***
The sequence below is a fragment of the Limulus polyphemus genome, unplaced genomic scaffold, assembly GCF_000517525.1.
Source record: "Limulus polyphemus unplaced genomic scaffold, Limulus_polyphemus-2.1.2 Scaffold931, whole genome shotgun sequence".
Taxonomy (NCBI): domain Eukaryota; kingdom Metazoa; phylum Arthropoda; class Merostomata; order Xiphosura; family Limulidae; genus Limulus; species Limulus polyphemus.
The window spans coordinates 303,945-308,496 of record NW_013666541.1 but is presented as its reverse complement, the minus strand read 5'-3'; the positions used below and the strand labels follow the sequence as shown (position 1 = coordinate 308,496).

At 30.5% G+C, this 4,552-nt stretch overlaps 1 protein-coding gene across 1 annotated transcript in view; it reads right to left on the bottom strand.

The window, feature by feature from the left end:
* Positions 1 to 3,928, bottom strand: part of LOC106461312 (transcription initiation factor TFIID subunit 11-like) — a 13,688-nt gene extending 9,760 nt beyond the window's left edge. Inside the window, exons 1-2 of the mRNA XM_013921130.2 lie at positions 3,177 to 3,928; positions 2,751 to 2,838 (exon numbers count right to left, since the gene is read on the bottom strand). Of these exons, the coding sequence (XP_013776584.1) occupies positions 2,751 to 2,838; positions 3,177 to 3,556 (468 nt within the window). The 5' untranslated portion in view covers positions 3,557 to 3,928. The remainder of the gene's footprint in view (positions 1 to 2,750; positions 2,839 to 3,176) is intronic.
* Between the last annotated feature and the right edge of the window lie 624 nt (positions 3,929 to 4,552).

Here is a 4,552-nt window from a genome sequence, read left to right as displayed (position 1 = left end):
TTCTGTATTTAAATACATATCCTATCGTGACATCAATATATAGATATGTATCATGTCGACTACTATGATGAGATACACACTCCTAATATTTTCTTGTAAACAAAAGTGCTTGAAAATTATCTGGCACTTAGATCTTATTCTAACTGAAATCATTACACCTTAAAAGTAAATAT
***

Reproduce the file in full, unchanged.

The sequence below is a fragment of the Limulus polyphemus genome, unplaced genomic scaffold, assembly GCF_000517525.1.
Source record: "Limulus polyphemus unplaced genomic scaffold, Limulus_polyphemus-2.1.2 Scaffold931, whole genome shotgun sequence".
Taxonomy (NCBI): domain Eukaryota; kingdom Metazoa; phylum Arthropoda; class Merostomata; order Xiphosura; family Limulidae; genus Limulus; species Limulus polyphemus.
The window spans coordinates 303,945-308,496 of record NW_013666541.1 but is presented as its reverse complement, the minus strand read 5'-3'; the positions used below and the strand labels follow the sequence as shown (position 1 = coordinate 308,496).

At 30.5% G+C, this 4,552-nt stretch overlaps 1 protein-coding gene across 1 annotated transcript in view; it reads right to left on the bottom strand.

The window, feature by feature from the left end:
* Positions 1 to 3,928, bottom strand: part of LOC106461312 (transcription initiation factor TFIID subunit 11-like) — a 13,688-nt gene extending 9,760 nt beyond the window's left edge. Inside the window, exons 1-2 of the mRNA XM_013921130.2 lie at positions 3,177 to 3,928; positions 2,751 to 2,838 (exon numbers count right to left, since the gene is read on the bottom strand). Of these exons, the coding sequence (XP_013776584.1) occupies positions 2,751 to 2,838; positions 3,177 to 3,556 (468 nt within the window). The 5' untranslated portion in view covers positions 3,557 to 3,928. The remainder of the gene's footprint in view (positions 1 to 2,750; positions 2,839 to 3,176) is intronic.
* Between the last annotated feature and the right edge of the window lie 624 nt (positions 3,929 to 4,552).

Here is a 4,552-nt window from a genome sequence, read left to right as displayed (position 1 = left end):
TTCTGTATTTAAATACATATCCTATCGTGACATCAATATATAGATATGTATCATGTCGACTACTATGATGAGATACACACTCCTAATATTTTCTTGTAAACAAAAGTGCTTGAAAATTATCTGGCACTTAGATCTTATTCTAACTGAAATCATTACACCTTAAAAGTAAATAT